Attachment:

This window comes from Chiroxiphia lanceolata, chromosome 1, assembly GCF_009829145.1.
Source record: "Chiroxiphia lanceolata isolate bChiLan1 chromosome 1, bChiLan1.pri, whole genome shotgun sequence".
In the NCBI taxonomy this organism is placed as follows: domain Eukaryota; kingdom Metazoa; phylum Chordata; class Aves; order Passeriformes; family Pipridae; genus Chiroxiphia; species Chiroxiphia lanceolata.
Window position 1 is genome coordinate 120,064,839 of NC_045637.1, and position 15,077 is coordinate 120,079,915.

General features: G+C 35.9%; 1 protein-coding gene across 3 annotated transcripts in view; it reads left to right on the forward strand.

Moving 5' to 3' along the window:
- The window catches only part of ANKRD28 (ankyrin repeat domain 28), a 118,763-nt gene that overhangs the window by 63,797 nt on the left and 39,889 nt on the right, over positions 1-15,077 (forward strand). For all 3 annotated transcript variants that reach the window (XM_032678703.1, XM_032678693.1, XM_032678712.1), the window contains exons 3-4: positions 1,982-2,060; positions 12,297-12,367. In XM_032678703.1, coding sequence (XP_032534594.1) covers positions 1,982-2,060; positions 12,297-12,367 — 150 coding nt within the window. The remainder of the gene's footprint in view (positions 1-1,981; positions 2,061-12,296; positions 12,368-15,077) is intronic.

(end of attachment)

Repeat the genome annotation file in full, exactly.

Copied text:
This window comes from Chiroxiphia lanceolata, chromosome 1, assembly GCF_009829145.1.
Source record: "Chiroxiphia lanceolata isolate bChiLan1 chromosome 1, bChiLan1.pri, whole genome shotgun sequence".
In the NCBI taxonomy this organism is placed as follows: domain Eukaryota; kingdom Metazoa; phylum Chordata; class Aves; order Passeriformes; family Pipridae; genus Chiroxiphia; species Chiroxiphia lanceolata.
Window position 1 is genome coordinate 120,064,839 of NC_045637.1, and position 15,077 is coordinate 120,079,915.

General features: G+C 35.9%; 1 protein-coding gene across 3 annotated transcripts in view; it reads left to right on the forward strand.

Moving 5' to 3' along the window:
- The window catches only part of ANKRD28 (ankyrin repeat domain 28), a 118,763-nt gene that overhangs the window by 63,797 nt on the left and 39,889 nt on the right, over positions 1-15,077 (forward strand). For all 3 annotated transcript variants that reach the window (XM_032678703.1, XM_032678693.1, XM_032678712.1), the window contains exons 3-4: positions 1,982-2,060; positions 12,297-12,367. In XM_032678703.1, coding sequence (XP_032534594.1) covers positions 1,982-2,060; positions 12,297-12,367 — 150 coding nt within the window. The remainder of the gene's footprint in view (positions 1-1,981; positions 2,061-12,296; positions 12,368-15,077) is intronic.